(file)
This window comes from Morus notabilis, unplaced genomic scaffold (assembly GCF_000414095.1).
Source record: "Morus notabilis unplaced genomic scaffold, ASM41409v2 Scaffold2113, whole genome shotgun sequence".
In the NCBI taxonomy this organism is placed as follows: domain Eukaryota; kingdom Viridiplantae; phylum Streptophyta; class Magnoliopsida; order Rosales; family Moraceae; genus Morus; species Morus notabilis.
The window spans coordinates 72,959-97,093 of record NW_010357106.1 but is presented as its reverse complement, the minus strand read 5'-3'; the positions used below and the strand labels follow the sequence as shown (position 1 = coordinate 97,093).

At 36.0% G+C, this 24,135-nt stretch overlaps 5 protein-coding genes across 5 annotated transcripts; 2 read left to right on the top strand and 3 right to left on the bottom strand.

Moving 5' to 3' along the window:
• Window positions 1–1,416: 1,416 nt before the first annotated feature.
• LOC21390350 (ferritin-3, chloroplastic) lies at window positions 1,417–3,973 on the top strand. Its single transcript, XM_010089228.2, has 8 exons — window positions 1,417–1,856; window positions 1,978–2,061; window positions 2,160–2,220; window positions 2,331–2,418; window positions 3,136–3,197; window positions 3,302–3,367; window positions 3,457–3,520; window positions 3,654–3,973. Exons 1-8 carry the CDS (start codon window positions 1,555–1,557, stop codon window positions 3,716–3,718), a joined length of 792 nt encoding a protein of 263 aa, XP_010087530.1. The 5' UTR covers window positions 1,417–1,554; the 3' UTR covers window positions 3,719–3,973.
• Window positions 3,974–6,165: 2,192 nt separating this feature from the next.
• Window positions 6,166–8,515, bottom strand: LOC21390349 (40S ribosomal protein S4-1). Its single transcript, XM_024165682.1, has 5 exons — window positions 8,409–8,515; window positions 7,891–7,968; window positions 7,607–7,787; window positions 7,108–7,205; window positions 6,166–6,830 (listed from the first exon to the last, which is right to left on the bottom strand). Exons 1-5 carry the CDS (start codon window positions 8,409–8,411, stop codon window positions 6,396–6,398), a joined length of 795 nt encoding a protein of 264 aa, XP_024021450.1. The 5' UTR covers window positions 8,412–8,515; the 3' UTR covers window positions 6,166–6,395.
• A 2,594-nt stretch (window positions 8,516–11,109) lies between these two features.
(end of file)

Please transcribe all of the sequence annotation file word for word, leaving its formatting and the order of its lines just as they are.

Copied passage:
This window comes from Morus notabilis, unplaced genomic scaffold (assembly GCF_000414095.1).
Source record: "Morus notabilis unplaced genomic scaffold, ASM41409v2 Scaffold2113, whole genome shotgun sequence".
In the NCBI taxonomy this organism is placed as follows: domain Eukaryota; kingdom Viridiplantae; phylum Streptophyta; class Magnoliopsida; order Rosales; family Moraceae; genus Morus; species Morus notabilis.
The window spans coordinates 72,959-97,093 of record NW_010357106.1 but is presented as its reverse complement, the minus strand read 5'-3'; the positions used below and the strand labels follow the sequence as shown (position 1 = coordinate 97,093).

At 36.0% G+C, this 24,135-nt stretch overlaps 5 protein-coding genes across 5 annotated transcripts; 2 read left to right on the top strand and 3 right to left on the bottom strand.

Moving 5' to 3' along the window:
• Window positions 1–1,416: 1,416 nt before the first annotated feature.
• LOC21390350 (ferritin-3, chloroplastic) lies at window positions 1,417–3,973 on the top strand. Its single transcript, XM_010089228.2, has 8 exons — window positions 1,417–1,856; window positions 1,978–2,061; window positions 2,160–2,220; window positions 2,331–2,418; window positions 3,136–3,197; window positions 3,302–3,367; window positions 3,457–3,520; window positions 3,654–3,973. Exons 1-8 carry the CDS (start codon window positions 1,555–1,557, stop codon window positions 3,716–3,718), a joined length of 792 nt encoding a protein of 263 aa, XP_010087530.1. The 5' UTR covers window positions 1,417–1,554; the 3' UTR covers window positions 3,719–3,973.
• Window positions 3,974–6,165: 2,192 nt separating this feature from the next.
• Window positions 6,166–8,515, bottom strand: LOC21390349 (40S ribosomal protein S4-1). Its single transcript, XM_024165682.1, has 5 exons — window positions 8,409–8,515; window positions 7,891–7,968; window positions 7,607–7,787; window positions 7,108–7,205; window positions 6,166–6,830 (listed from the first exon to the last, which is right to left on the bottom strand). Exons 1-5 carry the CDS (start codon window positions 8,409–8,411, stop codon window positions 6,396–6,398), a joined length of 795 nt encoding a protein of 264 aa, XP_024021450.1. The 5' UTR covers window positions 8,412–8,515; the 3' UTR covers window positions 6,166–6,395.
• A 2,594-nt stretch (window positions 8,516–11,109) lies between these two features.